Funding for grassroots sport: ERASMUS+ Sport rebooted for 2016

Leigh Thompson, Policy Adviser, blogs about the 2016 funding opportunities for sport as part of the ERASMUS+ programme.

Regular readers will recall I discussed the funding opportunities available under the EU programme ERASMUS+ Sport in a blog back in March. To recap, the ERASMUS+ Sport programme is a specific EU funding stream designed to support cross-border European projects aimed at, among other things, tackling threats to the integrity of sport, supporting good governance and promoting participation in sport and its associated health and social benefits.

2016 Call for Proposals

Last week the 2016 ERASMUS+ Call for Proposals was announced which sets out the 2016 deadlines for project bids under the various available ERASMUS+ funding streams, principally Education and Training, Youth and Sport.

An important change to ERASMUS+ Sport for 2016 is the introduction of a limited amount of funding for a new class of ‘Small Collaborative Partnership’ projects. The inclusion of specific funding for these smaller projects is a welcome step and reflects work undertaken by the Alliance, in collaboration with our European Partners EOC and ENGSO, over the past year to try to make the funding available through the ERASMUS+ Sport scheme more accessible to genuine grassroots sports organisations.

How much money is available?

For the 2016 call, ERASMUS+ Sport has been allocated a total of €27.4 million. Of this total, around EUR €3.4 million is allocated to Small Collaborative Partnerships and each individual project can access a grant up to a maximum of €60,000. In the context of grassroots sport these sums are much more appropriate to the size of organisation the funding is intended to reach.

How many overseas partners are required?

An important aspect of the new Small Collaborative Partnerships is that only three partners from different countries are required to put together a project bid. Alongside the reduction in funding thresholds this is a very welcome development as, under the previous rules, a minimum of five partners from different countries was required in order to bid. This made it virtually impossible for small grassroots sports organisations to bid as they tend not to have access to large cross-border networks of potential partners.

What are the aims of Small Collaborative Partnerships?

Small Collaborative Partnerships should meet one or more of the following objectives:

• Encourage social inclusion and equal opportunities in sport;
• Promote traditional European sports and games;
• Support the mobility of volunteers, coaches, managers and staff of non-profit sport organisations and;
• Protect athletes, especially the youngest, from health and safety hazards by improving training and competition conditions.

Overall Small Collaborative Partnerships should promote the creation and development of lasting transnational networks in the field of sport. This reflects the collaborative, cross-border design behind ERASMUS+ funding arrangements. In addition, Small Collaborative Partnerships should foster links between local, regional, national and international policies to promote sport and physical activity.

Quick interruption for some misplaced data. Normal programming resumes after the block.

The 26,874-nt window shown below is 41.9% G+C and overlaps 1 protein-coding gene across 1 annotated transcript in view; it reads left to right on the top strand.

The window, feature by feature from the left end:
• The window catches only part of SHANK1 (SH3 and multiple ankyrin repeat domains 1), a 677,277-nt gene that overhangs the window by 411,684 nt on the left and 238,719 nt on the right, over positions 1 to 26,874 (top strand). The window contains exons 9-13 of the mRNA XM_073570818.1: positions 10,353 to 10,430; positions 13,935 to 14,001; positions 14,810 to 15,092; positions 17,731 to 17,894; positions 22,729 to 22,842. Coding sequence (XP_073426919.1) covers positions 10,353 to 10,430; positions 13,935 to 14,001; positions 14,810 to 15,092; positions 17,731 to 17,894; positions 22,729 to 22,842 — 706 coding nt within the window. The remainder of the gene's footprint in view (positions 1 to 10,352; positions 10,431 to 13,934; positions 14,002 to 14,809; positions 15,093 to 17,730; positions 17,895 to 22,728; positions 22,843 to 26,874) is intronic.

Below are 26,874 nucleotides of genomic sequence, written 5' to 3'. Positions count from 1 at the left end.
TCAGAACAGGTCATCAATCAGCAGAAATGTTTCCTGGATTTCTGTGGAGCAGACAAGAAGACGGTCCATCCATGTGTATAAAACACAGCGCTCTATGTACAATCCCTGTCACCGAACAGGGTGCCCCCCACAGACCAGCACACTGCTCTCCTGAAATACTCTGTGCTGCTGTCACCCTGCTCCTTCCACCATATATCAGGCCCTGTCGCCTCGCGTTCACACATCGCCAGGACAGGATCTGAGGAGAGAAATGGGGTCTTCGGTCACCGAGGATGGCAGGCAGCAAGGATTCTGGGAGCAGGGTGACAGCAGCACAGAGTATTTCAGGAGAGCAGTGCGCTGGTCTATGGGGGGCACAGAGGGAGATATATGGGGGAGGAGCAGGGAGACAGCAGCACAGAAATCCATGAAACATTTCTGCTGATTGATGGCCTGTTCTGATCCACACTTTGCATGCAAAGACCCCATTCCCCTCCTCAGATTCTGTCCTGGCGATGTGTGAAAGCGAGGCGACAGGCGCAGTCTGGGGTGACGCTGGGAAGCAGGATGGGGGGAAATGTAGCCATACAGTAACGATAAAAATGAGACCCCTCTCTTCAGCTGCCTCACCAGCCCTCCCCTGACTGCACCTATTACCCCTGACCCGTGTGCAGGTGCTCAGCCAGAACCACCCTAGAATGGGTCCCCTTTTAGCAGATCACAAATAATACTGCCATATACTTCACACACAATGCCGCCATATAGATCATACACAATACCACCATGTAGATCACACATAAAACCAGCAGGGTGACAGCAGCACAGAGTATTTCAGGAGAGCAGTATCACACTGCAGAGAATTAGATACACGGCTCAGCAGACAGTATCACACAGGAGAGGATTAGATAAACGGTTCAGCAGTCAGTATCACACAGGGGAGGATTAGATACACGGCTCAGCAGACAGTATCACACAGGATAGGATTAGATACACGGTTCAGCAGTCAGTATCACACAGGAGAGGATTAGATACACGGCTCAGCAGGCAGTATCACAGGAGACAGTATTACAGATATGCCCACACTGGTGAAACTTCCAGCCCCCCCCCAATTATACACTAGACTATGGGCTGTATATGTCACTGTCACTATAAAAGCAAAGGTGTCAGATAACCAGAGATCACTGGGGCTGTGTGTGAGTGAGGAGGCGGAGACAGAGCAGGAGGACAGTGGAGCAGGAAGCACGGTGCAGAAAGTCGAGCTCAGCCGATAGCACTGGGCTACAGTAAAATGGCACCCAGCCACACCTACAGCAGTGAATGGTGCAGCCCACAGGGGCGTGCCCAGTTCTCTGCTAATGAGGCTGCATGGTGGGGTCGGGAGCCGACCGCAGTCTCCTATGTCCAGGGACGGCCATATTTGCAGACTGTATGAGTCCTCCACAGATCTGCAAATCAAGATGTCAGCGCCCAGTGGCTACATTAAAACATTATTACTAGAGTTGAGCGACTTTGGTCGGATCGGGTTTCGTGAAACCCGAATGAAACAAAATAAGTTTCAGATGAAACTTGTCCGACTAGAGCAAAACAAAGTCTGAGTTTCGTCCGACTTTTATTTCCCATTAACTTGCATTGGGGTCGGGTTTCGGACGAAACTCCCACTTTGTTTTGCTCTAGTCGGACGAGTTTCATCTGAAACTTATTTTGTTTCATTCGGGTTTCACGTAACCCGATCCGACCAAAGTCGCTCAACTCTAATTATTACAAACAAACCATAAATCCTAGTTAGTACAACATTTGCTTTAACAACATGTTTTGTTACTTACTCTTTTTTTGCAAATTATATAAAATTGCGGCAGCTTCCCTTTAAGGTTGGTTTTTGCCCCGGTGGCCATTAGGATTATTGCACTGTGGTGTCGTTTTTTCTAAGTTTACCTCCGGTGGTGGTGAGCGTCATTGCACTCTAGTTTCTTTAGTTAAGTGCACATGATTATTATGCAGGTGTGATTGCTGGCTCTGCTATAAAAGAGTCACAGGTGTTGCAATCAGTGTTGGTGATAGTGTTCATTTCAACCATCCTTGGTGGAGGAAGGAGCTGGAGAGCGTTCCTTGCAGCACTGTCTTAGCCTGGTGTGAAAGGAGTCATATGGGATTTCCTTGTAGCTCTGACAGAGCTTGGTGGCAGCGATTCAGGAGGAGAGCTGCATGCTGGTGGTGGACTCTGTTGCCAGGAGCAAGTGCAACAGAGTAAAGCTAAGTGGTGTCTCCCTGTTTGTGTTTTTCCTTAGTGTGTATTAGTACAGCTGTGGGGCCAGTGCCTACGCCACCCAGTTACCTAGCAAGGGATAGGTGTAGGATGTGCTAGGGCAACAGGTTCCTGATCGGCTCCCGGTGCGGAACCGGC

What activities are supported?

Providing they are relevant to meeting the project objectives, funding for Small Collaborative Partnership projects will support a broad range of activities including:

• Networking among stakeholders;
• Promotion, identification and sharing of good practice;
• Preparation, development and implementation of educational and training modules and tools;
• Raising awareness of the contribution sport and physical activity can make to personal, social and professional development;
• Activities to promote links between sport and health, education, training and young people;
• Activities to improve the evidence-base of sport as a means of tackling societal and economic challenges (for example the collection of data, surveys, consultations, etc.) and;
• Conferences, seminars, meetings, events and awareness-raising actions to support the above activities.

Who can apply?

Small Collaborative Partnerships are open to public institutions or non-profit organisations active in the field of sport and physical activity and should be comprised of:

• A lead applicant/coordinator – this is the organisation that submits the project proposal on behalf of project partners. If the project is successful, the applicant/coordinator will become the main grant beneficiary and will sign a beneficiary grant agreement.
• At least two additional partner organisations – these organisations must be from eligible countries and contribute to the preparation, implementation and evaluation of the project.

For the purposes of the above, eligible organisations may include, among others, organisations such as:

• A public body in charge of sport at local, regional or national level;
• A sport organisation at local, regional or national, level;
• A sports club;
• An organisation or union representing athletes;
• An organisation or unions representing professionals and volunteers in sport;
• An organisation active in the field of physical activity promotion.

Deadlines and more information

For more information on the project criteria and eligibility rules please see the ERASMUS+ Programme Guide. The deadline for project bids under the Small Collaborative Partnerships is 12 May 2016 at 12.00 (Brussels time).

This new form of project is a great opportunity for smaller grassroots organisations to access European funding and we’d encourage all our members and their clubs to start thinking now about project ideas and potential partners.